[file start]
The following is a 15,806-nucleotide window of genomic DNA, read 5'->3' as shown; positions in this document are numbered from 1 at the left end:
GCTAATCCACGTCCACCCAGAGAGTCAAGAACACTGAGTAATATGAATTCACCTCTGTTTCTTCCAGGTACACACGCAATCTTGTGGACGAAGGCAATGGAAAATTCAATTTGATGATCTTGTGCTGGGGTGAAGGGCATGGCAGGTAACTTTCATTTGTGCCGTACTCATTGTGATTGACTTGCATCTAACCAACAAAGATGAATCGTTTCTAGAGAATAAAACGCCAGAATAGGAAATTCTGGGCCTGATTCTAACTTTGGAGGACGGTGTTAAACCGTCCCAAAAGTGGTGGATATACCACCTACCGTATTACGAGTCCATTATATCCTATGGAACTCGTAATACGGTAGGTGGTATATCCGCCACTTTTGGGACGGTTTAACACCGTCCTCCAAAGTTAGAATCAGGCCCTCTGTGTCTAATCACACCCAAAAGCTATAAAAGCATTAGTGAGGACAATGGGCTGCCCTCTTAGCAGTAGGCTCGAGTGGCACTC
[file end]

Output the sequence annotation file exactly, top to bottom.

The following is a 15,806-nucleotide window of genomic DNA, read 5'->3' as shown; positions in this document are numbered from 1 at the left end:
GCTAATCCACGTCCACCCAGAGAGTCAAGAACACTGAGTAATATGAATTCACCTCTGTTTCTTCCAGGTACACACGCAATCTTGTGGACGAAGGCAATGGAAAATTCAATTTGATGATCTTGTGCTGGGGTGAAGGGCATGGCAGGTAACTTTCATTTGTGCCGTACTCATTGTGATTGACTTGCATCTAACCAACAAAGATGAATCGTTTCTAGAGAATAAAACGCCAGAATAGGAAATTCTGGGCCTGATTCTAACTTTGGAGGACGGTGTTAAACCGTCCCAAAAGTGGTGGATATACCACCTACCGTATTACGAGTCCATTATATCCTATGGAACTCGTAATACGGTAGGTGGTATATCCGCCACTTTTGGGACGGTTTAACACCGTCCTCCAAAGTTAGAATCAGGCCCTCTGTGTCTAATCACACCCAAAAGCTATAAAAGCATTAGTGAGGACAATGGGCTGCCCTCTTAGCAGTAGGCTCGAGTGGCACTC